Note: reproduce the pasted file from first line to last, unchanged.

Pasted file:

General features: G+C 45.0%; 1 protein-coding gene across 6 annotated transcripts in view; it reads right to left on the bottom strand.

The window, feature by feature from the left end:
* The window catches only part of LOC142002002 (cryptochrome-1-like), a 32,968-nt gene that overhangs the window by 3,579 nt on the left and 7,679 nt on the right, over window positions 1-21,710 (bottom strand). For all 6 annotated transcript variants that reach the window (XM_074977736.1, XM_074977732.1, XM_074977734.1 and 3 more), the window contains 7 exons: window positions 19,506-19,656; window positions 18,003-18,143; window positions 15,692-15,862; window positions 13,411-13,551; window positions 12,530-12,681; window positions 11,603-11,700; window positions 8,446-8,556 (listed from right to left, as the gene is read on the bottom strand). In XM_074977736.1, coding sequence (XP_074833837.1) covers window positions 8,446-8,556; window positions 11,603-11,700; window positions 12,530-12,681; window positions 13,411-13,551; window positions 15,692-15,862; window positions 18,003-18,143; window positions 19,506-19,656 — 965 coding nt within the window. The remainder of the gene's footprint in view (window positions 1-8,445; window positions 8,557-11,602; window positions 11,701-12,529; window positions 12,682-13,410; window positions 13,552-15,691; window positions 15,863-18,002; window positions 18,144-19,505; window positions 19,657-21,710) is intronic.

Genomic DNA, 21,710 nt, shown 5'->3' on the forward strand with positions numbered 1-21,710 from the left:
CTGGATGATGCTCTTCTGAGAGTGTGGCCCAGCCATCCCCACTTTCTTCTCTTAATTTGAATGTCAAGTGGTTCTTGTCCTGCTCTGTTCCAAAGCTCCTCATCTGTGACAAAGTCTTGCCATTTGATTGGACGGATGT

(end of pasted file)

General features: G+C 45.0%; 1 protein-coding gene across 6 annotated transcripts in view; it reads right to left on the bottom strand.

The window, feature by feature from the left end:
* The window catches only part of LOC142002002 (cryptochrome-1-like), a 32,968-nt gene that overhangs the window by 3,579 nt on the left and 7,679 nt on the right, over window positions 1-21,710 (bottom strand). For all 6 annotated transcript variants that reach the window (XM_074977736.1, XM_074977732.1, XM_074977734.1 and 3 more), the window contains 7 exons: window positions 19,506-19,656; window positions 18,003-18,143; window positions 15,692-15,862; window positions 13,411-13,551; window positions 12,530-12,681; window positions 11,603-11,700; window positions 8,446-8,556 (listed from right to left, as the gene is read on the bottom strand). In XM_074977736.1, coding sequence (XP_074833837.1) covers window positions 8,446-8,556; window positions 11,603-11,700; window positions 12,530-12,681; window positions 13,411-13,551; window positions 15,692-15,862; window positions 18,003-18,143; window positions 19,506-19,656 — 965 coding nt within the window. The remainder of the gene's footprint in view (window positions 1-8,445; window positions 8,557-11,602; window positions 11,701-12,529; window positions 12,682-13,410; window positions 13,552-15,691; window positions 15,863-18,002; window positions 18,144-19,505; window positions 19,657-21,710) is intronic.

Genomic DNA, 21,710 nt, shown 5'->3' on the forward strand with positions numbered 1-21,710 from the left:
CTGGATGATGCTCTTCTGAGAGTGTGGCCCAGCCATCCCCACTTTCTTCTCTTAATTTGAATGTCAAGTGGTTCTTGTCCTGCTCTGTTCCAAAGCTCCTCATCTGTGACAAAGTCTTGCCATTTGATTGGACGGATGT